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Why Texas’ ‘death penalty capital of the world’ stopped executing people

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Since the Supreme Court legalized capital punishment in 1976, Harris County, Texas, has executed 126 people. That's more executions than every individual state in the union, barring Texas itself.
Harris County's executions account for 23 percent of the 545 people Texas has executed. On the national level, the state alone is responsible for more than a third of the 1,465 people put to death in the United States since 1976.
In 2017, however, the county known as the "death penalty capital of the world" and the "buckle of the American death belt" executed and sentenced to death a remarkable number of people: zero.
This is the first time since 1985 that Harris County did not execute any of its death row inmates, and the third year in a row it did not sentence anyone to capital punishment either.
The remarkable statistic reflects a shift the nation is seeing as a whole.
“The practices that the Harris County District Attorney’s Office is following are also signifi…

Obama commutes the sentences of a record number of inmates

President Obama
President Obama granted clemency to a record 214 inmates on Wednesday, far surpassing his previous single-day record, as part of an ongoing effort to release federal inmates serving prison terms deemed to be unduly harsh.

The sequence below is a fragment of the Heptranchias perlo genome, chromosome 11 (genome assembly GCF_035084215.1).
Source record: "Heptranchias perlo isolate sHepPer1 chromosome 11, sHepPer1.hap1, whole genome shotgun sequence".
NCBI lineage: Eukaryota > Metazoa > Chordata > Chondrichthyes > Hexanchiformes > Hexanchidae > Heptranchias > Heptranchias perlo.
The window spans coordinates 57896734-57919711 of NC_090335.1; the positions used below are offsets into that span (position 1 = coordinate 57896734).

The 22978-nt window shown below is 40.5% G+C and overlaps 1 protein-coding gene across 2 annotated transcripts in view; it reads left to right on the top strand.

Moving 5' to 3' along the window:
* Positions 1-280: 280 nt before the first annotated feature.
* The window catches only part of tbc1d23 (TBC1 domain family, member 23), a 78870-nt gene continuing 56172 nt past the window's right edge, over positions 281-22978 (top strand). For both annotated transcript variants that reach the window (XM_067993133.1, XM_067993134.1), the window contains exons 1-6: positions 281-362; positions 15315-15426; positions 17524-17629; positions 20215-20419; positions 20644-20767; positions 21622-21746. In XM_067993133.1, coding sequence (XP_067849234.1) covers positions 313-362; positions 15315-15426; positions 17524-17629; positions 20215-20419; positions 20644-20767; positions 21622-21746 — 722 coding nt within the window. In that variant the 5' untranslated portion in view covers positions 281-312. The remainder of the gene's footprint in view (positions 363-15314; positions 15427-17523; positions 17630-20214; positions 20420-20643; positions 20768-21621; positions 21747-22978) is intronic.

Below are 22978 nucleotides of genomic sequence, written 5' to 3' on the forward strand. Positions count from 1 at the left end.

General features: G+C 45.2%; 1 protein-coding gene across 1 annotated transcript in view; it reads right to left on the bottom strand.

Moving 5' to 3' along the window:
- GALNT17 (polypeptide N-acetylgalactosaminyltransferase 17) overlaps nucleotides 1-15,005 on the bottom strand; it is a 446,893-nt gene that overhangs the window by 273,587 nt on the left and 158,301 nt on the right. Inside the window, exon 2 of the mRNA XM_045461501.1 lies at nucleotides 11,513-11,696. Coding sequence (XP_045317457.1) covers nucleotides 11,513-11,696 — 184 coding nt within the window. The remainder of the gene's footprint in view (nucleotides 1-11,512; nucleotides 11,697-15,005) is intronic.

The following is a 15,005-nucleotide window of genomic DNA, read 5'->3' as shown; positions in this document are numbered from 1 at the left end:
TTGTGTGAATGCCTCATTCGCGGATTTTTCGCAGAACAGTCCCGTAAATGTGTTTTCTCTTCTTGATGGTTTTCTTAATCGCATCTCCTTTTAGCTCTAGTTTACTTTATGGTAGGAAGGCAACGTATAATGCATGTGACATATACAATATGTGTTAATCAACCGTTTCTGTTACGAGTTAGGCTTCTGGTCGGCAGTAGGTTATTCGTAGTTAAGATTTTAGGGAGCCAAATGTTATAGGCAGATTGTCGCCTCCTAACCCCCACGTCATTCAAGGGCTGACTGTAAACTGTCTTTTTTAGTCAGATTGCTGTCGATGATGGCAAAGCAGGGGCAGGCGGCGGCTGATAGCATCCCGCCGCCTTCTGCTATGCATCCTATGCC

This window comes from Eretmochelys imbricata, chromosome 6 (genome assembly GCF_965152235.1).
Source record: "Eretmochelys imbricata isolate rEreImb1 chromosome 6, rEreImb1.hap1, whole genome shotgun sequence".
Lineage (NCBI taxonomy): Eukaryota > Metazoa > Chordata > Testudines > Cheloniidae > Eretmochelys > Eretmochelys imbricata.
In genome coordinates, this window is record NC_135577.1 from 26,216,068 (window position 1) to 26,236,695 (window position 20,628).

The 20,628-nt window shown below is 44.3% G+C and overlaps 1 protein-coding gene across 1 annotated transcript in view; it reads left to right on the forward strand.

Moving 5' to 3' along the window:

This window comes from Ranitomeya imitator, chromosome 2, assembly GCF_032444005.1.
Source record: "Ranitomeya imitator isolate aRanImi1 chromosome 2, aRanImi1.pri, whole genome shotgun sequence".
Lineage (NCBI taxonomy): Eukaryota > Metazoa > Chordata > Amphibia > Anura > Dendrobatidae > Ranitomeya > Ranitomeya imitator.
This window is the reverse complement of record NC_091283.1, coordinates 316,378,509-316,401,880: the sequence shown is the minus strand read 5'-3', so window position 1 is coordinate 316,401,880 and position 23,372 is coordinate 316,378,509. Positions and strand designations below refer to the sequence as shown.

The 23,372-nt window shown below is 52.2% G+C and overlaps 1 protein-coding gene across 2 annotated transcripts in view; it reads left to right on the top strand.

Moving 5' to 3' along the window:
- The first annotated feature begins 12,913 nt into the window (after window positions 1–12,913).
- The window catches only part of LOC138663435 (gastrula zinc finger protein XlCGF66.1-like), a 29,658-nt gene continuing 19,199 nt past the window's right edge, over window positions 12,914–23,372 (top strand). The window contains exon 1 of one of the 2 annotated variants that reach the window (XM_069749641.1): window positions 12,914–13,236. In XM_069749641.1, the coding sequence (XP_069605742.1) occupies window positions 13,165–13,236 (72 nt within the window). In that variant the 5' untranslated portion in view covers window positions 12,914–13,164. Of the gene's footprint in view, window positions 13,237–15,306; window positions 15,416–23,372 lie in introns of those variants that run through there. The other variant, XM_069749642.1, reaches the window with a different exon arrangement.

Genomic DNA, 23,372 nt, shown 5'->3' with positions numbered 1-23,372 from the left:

To date, Obama has commuted the sentences of 562 federal inmates, more than the previous nine presidents combined. 

The White House said in a statement that the president will continue commuting the sentences of inmates through his remaining months in office.

“Today began like any other for 214 federal inmates across the country, but ultimately became a day I am confident they will never forget,” said Neil Eggleston, the White House counsel. 

The 214 inmates freed represents the most commutations in a single day since at least 1900, Eggleston said.

Typically, Obama has granted clemency to 40 or 50 inmates a month. In this case, 67 of the 214 inmates had been sentenced to life in prison. 

Almost all of those released from their sentences on Wednesday had been convicted of nonviolent drug crimes, according to the White House.

The White House said the large number of commutations underscores the need for broader criminal justice reform, which has some bipartisan support but has stalled in Congress.

“While we continue to work to act on as many clemency applications as possible, only legislation can bring about lasting change to the federal system,” Eggleston said. “It is critical that both the House and the Senate continue to work on a bipartisan basis to get a criminal justice reform bill to the President’s desk.”

Click here to read the full article (+ list of inmates)

Source: The Washington Post, Greg Jaffe, August 2016

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"One is absolutely sickened, not by the crimes that the wicked have committed, but by the punishments that the good have inflicted." - Oscar Wilde

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